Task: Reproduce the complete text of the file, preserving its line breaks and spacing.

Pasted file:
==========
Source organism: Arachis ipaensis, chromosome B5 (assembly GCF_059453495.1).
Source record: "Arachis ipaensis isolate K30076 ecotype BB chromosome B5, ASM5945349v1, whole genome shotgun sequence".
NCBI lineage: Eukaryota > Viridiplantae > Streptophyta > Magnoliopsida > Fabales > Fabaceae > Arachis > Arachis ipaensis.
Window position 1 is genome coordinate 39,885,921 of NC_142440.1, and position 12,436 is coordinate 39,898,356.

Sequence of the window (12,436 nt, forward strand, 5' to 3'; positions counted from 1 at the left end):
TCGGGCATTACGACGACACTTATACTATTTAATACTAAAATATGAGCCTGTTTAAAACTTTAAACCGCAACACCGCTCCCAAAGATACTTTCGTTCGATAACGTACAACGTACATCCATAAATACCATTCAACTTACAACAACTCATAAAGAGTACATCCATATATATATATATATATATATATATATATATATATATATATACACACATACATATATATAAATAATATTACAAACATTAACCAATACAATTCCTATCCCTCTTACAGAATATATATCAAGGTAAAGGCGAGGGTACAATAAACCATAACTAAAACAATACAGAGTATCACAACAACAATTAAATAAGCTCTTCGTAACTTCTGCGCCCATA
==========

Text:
Source organism: Arachis ipaensis, chromosome B5 (assembly GCF_059453495.1).
Source record: "Arachis ipaensis isolate K30076 ecotype BB chromosome B5, ASM5945349v1, whole genome shotgun sequence".
NCBI lineage: Eukaryota > Viridiplantae > Streptophyta > Magnoliopsida > Fabales > Fabaceae > Arachis > Arachis ipaensis.
Window position 1 is genome coordinate 39,885,921 of NC_142440.1, and position 12,436 is coordinate 39,898,356.

Sequence of the window (12,436 nt, forward strand, 5' to 3'; positions counted from 1 at the left end):
TCGGGCATTACGACGACACTTATACTATTTAATACTAAAATATGAGCCTGTTTAAAACTTTAAACCGCAACACCGCTCCCAAAGATACTTTCGTTCGATAACGTACAACGTACATCCATAAATACCATTCAACTTACAACAACTCATAAAGAGTACATCCATATATATATATATATATATATATATATATATATATATATATACACACATACATATATATAAATAATATTACAAACATTAACCAATACAATTCCTATCCCTCTTACAGAATATATATCAAGGTAAAGGCGAGGGTACAATAAACCATAACTAAAACAATACAGAGTATCACAACAACAATTAAATAAGCTCTTCGTAACTTCTGCGCCCATA